Ballparks are full of history. They each have thier own distinct features, The bricks and ivy in Wrigley, monument park and the mystique of Yankee stadium, the warehouse at Camden, the green monster at Fenway, and more, but when you go to a park its more than to see the game, its to take in the environment. As much as I dislike it, part of going to Turner is listening to the fans do that tommohawk chant. I also enjoy seeing the statues or plaques of players who have contributed to all that history.

Each ballpark also gives you a different perspective of the game. What might be a HR at one park is just a fly ball in another. The site lines, angles and views of a game vary from park to park, even if your sitting in the same general area. Also the in game extras , like the mascot races, or singing the stretch at Wrigley, Sweet Caroline at Fenway, or the 7th inning God Bless America at Yankee stadium.

Another great thing about parks is visiting the local bar near the stadium. Harry Carays and Murphy's in Chicago, Pickles in Baltimore, Hockeytown Cafe in Detroit, Hooters in Anaheim, Rock Bottom Brewery in Denver (and Cinci), Harpoon Brewery in Boston, and Billys sports bar in the Bronx.

Monday, June 28, 2010

Progressive Field, 2010

Progressive field
Went here at end of June 2010. It was a great night for baseball. The stadium was very nice, but not filled even close to capacity, but with the way the Indians have been playing lately, no surprise there.

Heritage park, located out beyond the center field fence, is a neat bit of history about the Indians. It has plaques for alot of players, even if they are not HOF or retired numbers with the club. There was 1 statue of Bob Feller by the left field entrance. Cool statue, but it should be either out front or near the Heritage Park, IMO.

The stadium has a pretty nice scoreboard. I have been looking a lot more at the scoreboard set-up when I go to parks lately. Wrigley is so basic, and manual of course, but still one of the best, not that I dislike the new styles. Some get a little overzealous with the advertising, but something has to pay these guys salaries.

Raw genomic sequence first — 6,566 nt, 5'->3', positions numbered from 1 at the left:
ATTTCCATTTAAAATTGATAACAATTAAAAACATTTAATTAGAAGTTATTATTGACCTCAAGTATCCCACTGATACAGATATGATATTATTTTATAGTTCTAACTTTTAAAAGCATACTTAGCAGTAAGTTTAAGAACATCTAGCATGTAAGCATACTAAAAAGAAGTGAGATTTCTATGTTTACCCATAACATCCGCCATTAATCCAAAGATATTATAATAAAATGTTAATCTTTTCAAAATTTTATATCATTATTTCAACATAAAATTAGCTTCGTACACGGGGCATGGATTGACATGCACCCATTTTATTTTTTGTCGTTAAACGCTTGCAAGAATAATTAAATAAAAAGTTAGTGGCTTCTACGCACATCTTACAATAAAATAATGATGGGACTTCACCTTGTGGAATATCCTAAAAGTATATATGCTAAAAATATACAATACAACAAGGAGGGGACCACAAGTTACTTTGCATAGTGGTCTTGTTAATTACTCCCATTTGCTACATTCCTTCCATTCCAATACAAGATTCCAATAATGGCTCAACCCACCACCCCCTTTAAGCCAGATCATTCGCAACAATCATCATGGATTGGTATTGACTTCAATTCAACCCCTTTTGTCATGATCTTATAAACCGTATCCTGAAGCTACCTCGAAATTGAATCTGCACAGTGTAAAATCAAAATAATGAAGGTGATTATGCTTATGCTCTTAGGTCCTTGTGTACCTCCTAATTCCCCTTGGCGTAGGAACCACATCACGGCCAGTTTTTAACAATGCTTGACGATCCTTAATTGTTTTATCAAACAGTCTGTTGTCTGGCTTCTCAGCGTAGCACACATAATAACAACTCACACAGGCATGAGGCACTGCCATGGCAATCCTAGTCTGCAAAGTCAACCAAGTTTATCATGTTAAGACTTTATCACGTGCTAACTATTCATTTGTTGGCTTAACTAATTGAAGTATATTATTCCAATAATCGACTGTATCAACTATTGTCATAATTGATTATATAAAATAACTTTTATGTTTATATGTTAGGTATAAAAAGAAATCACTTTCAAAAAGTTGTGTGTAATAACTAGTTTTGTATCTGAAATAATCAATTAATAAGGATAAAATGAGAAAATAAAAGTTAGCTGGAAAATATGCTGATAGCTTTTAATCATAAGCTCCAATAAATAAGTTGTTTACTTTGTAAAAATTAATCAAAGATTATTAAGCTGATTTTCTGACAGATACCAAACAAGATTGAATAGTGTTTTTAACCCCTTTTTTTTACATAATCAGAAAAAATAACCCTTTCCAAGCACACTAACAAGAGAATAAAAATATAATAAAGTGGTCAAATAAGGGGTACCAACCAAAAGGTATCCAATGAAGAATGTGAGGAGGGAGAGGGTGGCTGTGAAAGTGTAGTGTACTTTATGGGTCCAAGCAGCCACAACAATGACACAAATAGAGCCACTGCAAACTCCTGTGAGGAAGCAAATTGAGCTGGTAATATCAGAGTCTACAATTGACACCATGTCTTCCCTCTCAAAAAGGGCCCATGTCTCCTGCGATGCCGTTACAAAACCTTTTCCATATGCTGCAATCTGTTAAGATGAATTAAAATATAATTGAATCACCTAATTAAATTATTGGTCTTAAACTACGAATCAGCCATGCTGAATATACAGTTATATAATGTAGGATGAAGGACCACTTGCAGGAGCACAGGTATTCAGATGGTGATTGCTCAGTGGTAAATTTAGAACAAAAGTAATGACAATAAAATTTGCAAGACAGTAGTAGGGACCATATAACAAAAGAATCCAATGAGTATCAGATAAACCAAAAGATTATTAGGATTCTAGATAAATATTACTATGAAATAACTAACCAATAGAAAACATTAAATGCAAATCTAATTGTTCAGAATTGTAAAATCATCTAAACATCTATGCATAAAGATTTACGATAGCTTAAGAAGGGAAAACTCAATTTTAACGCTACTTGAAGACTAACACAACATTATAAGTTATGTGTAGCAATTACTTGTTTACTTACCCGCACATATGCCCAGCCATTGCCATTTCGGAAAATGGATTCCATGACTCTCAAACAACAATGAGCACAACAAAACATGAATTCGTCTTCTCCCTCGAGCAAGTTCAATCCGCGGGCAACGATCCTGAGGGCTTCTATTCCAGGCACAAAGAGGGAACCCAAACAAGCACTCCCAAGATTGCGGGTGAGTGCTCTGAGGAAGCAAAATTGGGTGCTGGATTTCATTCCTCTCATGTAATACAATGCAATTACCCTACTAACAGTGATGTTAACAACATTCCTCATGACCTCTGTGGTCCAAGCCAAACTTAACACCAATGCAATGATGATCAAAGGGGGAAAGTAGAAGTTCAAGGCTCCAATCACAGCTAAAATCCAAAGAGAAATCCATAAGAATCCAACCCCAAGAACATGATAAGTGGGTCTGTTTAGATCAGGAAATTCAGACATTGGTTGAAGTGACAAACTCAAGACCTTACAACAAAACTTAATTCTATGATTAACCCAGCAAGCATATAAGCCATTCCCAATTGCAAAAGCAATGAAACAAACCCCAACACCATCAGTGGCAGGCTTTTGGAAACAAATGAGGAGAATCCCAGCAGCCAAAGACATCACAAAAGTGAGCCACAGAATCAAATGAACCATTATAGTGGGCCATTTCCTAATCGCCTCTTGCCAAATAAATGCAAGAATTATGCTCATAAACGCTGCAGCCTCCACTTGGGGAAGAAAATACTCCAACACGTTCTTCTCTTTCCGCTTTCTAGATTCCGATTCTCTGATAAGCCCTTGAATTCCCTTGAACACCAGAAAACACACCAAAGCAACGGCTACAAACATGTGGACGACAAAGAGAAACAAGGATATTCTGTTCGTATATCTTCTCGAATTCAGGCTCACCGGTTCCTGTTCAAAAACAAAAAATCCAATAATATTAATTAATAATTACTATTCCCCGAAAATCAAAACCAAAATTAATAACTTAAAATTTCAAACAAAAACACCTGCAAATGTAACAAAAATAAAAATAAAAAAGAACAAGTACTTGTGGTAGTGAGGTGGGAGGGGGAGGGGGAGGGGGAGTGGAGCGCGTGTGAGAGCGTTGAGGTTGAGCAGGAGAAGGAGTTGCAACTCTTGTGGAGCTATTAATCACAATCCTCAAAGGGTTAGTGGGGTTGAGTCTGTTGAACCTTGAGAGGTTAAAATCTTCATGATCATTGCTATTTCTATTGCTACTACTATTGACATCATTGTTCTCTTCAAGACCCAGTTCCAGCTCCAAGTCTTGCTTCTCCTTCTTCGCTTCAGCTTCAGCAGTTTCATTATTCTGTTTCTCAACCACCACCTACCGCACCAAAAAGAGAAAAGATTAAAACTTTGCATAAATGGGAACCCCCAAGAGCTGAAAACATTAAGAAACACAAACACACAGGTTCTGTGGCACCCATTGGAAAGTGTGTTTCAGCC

I had on my (Cubs) Kerry Wood jersey hoping to see him pitch in the game, and he came in for the save in the top of the 9th. The Indians shot down the Jays 2-1. It was good seeing one of my favorite Cubs come through at the game, even though he wasn't wearing Cubs gear.

I went to this game with my brother in-law Pat, nephew Sean, and my son Chris. Pat got us great seats on the 1st base line, right behind the dugout about 8 rows up. Close enough that when Jays 1B Lyle Overbay threw a ball into the stands in between innings, I caught it. I gave it to Sean right away, and the look on his face was priceless. I hope I just made a lifelong baseball fan. This was the third park that I have been to a game to with Chris. Yankee Stadium, Turner and here. Hopefully he can go next year on the trip with us.

Friday, June 25, 2010

Citi Field, 2010

Citi field
Went here in June of '10. This park is a huge improvement over the old Shea Stadium. I have read a lot of complaints by Mets fans that they tried to bring back the Brooklyn Dodger feel with the stadium. I think Ebbets was a classic stadium, and I think to use it as a basic design was pretty good idea. It does have a Jackie Robinson Tribute thing as you go in, but considering his # is retired through baseball, its not a big deal. After all, if the Dodgers didn't move to L.A., the Mets wouldn't even be in existence.

For those of you that don't know what Ebbets Field looked like, well here you are. This was an all time classic stadium and and as I said, I think the Mets did a great thing by designing it to look like Ebbets. Both Connie Mack and Forbes Field had a similar look as well, but not as close as Ebbets.

The old HR apple is now in front of the new stadium, which is pretty cool. It was replaced by a new one in the batters eye in center field. The stadium has a lot of great features and there is not a bad seat in the place. The planes flying over about every 2 minutes can get annoying, but once your into the game they are not quite as noticeable. Not much you can do about it when your literally 1/2 mile from Laguardia. And for those Cub fans that complained about the measly little Toyota sign in left field, get back to me when Wrigley has 1/10th of this advertising, and these pics don't even show it all. Overall, a very nice park. When your down in the lower sections it makes the park seem smaller, probably because of the way the stands are set up, but when up high it really opens up. Mets were playing the Twins.

Talk about being modern. You cannot find Gluten free stuff in a lot of restaurants, but they are on top of it here. They had a good selection of food overall though, and beer. And the prices were not terrible, for NY, same or less than Atlanta.

Looks like someone else is having fun visiting parks as well. You think she was trying to fit in with the NY crowd by wearing her Billy Joel concert shirt? She has been to Wrigley, Citi, Turner, Coors, and will go to Fenway with me when we finally make it to Boston. There are a lot of die hard baseball fans that haven't been to that many parks.